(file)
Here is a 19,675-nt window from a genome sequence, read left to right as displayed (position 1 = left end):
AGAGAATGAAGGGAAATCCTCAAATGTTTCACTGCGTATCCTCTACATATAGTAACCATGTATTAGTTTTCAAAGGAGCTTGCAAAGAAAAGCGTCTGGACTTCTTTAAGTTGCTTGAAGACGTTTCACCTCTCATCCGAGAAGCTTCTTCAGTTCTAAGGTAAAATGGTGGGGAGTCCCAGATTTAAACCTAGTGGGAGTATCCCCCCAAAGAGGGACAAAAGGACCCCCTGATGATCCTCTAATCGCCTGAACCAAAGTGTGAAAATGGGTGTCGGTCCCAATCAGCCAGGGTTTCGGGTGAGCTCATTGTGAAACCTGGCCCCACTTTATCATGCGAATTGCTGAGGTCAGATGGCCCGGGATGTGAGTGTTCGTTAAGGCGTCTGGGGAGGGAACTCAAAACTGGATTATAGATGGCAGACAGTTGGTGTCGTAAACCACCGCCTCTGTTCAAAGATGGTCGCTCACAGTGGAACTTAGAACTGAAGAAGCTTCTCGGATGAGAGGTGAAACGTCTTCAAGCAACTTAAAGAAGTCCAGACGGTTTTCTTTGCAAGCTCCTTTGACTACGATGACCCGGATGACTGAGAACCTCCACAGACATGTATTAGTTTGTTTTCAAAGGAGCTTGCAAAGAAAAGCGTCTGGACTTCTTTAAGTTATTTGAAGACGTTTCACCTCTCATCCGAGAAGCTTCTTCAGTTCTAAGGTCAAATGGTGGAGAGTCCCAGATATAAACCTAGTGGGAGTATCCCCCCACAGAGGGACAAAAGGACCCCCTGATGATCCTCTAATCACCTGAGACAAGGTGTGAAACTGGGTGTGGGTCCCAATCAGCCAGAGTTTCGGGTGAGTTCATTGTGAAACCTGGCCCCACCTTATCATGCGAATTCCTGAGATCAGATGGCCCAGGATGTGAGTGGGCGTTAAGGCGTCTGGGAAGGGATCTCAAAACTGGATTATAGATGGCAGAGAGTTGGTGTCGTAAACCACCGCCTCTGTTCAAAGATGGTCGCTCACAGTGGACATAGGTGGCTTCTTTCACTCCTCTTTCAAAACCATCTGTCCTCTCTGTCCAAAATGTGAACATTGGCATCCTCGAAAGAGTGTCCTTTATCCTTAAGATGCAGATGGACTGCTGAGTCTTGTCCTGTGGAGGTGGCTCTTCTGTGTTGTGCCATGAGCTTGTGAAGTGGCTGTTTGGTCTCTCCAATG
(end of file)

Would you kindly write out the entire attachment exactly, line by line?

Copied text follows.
Here is a 19,675-nt window from a genome sequence, read left to right as displayed (position 1 = left end):
AGAGAATGAAGGGAAATCCTCAAATGTTTCACTGCGTATCCTCTACATATAGTAACCATGTATTAGTTTTCAAAGGAGCTTGCAAAGAAAAGCGTCTGGACTTCTTTAAGTTGCTTGAAGACGTTTCACCTCTCATCCGAGAAGCTTCTTCAGTTCTAAGGTAAAATGGTGGGGAGTCCCAGATTTAAACCTAGTGGGAGTATCCCCCCAAAGAGGGACAAAAGGACCCCCTGATGATCCTCTAATCGCCTGAACCAAAGTGTGAAAATGGGTGTCGGTCCCAATCAGCCAGGGTTTCGGGTGAGCTCATTGTGAAACCTGGCCCCACTTTATCATGCGAATTGCTGAGGTCAGATGGCCCGGGATGTGAGTGTTCGTTAAGGCGTCTGGGGAGGGAACTCAAAACTGGATTATAGATGGCAGACAGTTGGTGTCGTAAACCACCGCCTCTGTTCAAAGATGGTCGCTCACAGTGGAACTTAGAACTGAAGAAGCTTCTCGGATGAGAGGTGAAACGTCTTCAAGCAACTTAAAGAAGTCCAGACGGTTTTCTTTGCAAGCTCCTTTGACTACGATGACCCGGATGACTGAGAACCTCCACAGACATGTATTAGTTTGTTTTCAAAGGAGCTTGCAAAGAAAAGCGTCTGGACTTCTTTAAGTTATTTGAAGACGTTTCACCTCTCATCCGAGAAGCTTCTTCAGTTCTAAGGTCAAATGGTGGAGAGTCCCAGATATAAACCTAGTGGGAGTATCCCCCCACAGAGGGACAAAAGGACCCCCTGATGATCCTCTAATCACCTGAGACAAGGTGTGAAACTGGGTGTGGGTCCCAATCAGCCAGAGTTTCGGGTGAGTTCATTGTGAAACCTGGCCCCACCTTATCATGCGAATTCCTGAGATCAGATGGCCCAGGATGTGAGTGGGCGTTAAGGCGTCTGGGAAGGGATCTCAAAACTGGATTATAGATGGCAGAGAGTTGGTGTCGTAAACCACCGCCTCTGTTCAAAGATGGTCGCTCACAGTGGACATAGGTGGCTTCTTTCACTCCTCTTTCAAAACCATCTGTCCTCTCTGTCCAAAATGTGAACATTGGCATCCTCGAAAGAGTGTCCTTTATCCTTAAGATGCAGATGGACTGCTGAGTCTTGTCCTGTGGAGGTGGCTCTTCTGTGTTGTGCCATGAGCTTGTGAAGTGGCTGTTTGGTCTCTCCAATG